This “forever union” is pictured beautifully in Ephesians 5:21-32, where Paul compares the union of a husband and wife with the union of Christ and the Church (Eph. 5:31).

So, the possibility of a couple conceiving a baby in heaven is at least hypothetically possible. HOWEVER, where the Scripture does not teach, we should not presume to go. Some surprises are better left until we see Him face to face!

Tuesday, September 4, 2012

Destroying Strong Sheep?

Biblegems #100
Ezekiel 34:11-16 talks about taking care of the sheep as a Shepherd, giving them rich pasture etc. and then it ends up saying "I will bind up the injured and strengthen the weak, but the sleek and the strong I will destroy." Wouldn't you expect them to get strong after such good care?

The answer to this question is found in the context of the entire chapter. Ezekiel 34:1-9 portrays a scene in which Israel is compared to a poorly cared for, abused flock of sheep by its shepherds. In verses 10-16, the Lord declares that He is going to remove the self-centered shepherds and take over the task of shepherding Israel personally. God has in view here the period of the Millennial Kingdom, when He will bring them out from the nations and gather them from the countries, and I will bring them into their own land. I will pasture them on the mountains of Israel, in the ravines and in all the settlements in the land” (23-24).

We know this is the Millennial period because it will be a time when David reigns over Israel once again (13), when wild animals will no longer be allowed in the land (25), when foreign nations will no longer be a threat (28), when famine will be thing of the past (26, 29), and when the people of Israel will know they belong to their shepherd God (30-31).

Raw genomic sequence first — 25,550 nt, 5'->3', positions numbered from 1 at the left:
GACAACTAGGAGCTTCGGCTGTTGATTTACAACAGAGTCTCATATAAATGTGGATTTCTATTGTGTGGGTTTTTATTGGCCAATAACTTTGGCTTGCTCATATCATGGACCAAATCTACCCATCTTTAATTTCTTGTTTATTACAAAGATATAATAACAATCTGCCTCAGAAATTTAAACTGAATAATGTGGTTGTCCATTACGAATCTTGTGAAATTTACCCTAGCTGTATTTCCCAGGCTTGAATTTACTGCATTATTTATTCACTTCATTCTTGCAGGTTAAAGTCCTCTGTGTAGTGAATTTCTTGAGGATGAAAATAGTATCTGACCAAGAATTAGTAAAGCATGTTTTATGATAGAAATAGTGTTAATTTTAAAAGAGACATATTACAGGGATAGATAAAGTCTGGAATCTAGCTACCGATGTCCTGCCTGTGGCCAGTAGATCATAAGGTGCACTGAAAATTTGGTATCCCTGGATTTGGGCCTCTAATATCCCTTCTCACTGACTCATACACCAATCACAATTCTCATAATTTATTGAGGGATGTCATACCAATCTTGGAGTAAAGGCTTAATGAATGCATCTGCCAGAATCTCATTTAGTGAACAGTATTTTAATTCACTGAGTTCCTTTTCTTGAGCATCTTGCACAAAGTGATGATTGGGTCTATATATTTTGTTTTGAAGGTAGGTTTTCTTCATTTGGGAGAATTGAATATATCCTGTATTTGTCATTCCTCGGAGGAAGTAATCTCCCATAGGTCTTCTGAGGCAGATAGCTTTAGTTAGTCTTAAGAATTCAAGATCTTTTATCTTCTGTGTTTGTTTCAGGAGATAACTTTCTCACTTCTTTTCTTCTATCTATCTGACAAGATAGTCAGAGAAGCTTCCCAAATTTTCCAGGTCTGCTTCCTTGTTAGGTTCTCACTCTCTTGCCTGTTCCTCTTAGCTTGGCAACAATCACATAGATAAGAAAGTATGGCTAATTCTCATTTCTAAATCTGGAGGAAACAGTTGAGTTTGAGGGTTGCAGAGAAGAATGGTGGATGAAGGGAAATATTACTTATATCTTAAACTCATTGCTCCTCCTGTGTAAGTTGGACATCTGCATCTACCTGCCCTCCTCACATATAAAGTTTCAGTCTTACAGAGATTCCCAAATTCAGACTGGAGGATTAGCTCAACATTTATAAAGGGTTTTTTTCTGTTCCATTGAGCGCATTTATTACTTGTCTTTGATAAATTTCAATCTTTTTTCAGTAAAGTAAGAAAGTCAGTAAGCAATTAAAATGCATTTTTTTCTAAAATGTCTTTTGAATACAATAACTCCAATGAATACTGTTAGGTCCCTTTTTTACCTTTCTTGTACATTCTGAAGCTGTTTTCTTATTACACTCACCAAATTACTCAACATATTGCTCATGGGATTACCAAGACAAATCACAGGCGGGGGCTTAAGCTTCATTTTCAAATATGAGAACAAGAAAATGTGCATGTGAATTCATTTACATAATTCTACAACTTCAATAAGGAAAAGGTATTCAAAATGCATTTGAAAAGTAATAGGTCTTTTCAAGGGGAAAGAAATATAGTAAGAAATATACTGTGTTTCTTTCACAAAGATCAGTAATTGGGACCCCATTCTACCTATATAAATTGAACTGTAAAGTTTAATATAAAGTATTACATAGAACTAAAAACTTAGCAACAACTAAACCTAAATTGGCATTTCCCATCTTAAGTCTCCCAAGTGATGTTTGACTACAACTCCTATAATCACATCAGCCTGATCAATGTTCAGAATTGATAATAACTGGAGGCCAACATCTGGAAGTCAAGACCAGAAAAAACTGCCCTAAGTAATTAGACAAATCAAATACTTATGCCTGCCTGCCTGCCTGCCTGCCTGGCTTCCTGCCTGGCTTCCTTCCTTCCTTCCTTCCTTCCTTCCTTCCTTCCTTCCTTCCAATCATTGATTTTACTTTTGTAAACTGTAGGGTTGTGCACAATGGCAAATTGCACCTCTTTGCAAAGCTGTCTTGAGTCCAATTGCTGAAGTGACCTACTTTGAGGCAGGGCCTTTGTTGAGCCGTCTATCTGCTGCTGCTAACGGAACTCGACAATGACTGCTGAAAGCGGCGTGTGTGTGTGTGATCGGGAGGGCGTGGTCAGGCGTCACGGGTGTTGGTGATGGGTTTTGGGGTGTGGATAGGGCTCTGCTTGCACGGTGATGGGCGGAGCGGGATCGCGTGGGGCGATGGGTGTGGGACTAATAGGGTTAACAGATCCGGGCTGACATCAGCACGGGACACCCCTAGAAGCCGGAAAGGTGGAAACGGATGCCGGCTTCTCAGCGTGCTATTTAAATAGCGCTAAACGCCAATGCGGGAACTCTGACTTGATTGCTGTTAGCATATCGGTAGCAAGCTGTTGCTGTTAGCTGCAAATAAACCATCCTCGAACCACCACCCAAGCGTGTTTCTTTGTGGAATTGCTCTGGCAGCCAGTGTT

However, because Israel’s shepherds have been negligent, the sheep have been left to care for themselves. This is why the Lord has to rescue them (11). This is precisely how Jesus found the masses of Jewish people of His day:
         Matt. 9:36 When he saw the crowds, he had compassion on them, because they were harassed and helpless, like sheep without a shepherd.

This condition brings us to the problematic verse in question, verse 16: I will bind up the injured and strengthen the weak, but the sleek and the strong I will destroy. With the absence of any real shepherding care, God has to judge how the sheep treat each other:
         Ezek. 34:17 As for you, my flock, this is what the Sovereign LORD says: I will judge between one sheep and another, and between rams and goats.

In the absence of good shepherds, the strong, fat sheep have pushed aside the weaker sheep:
         Ezek. 34:21-22 Because you shove with flank and shoulder, butting all the weak sheep with your horns until you have driven them away, I will save my flock, and they will no longer be plundered. I will judge between one sheep and another.

For the sake of the flock as a whole, the Lord removes those sheep that are abusive.
         1 Cor. 5:11, 13 But now I am writing you that you must not associate with anyone who calls himself a brother but is sexually immoral or greedy, an idolater or a slanderer, a drunkard or a swindler. With such a man do not even eat. …God will judge those outside. “Expel the wicked man from among you.”

This has always been God’s approach in dealing with individuals who are destructive to the body of believers as a group, and a lesson the Church at large often needs to relearn.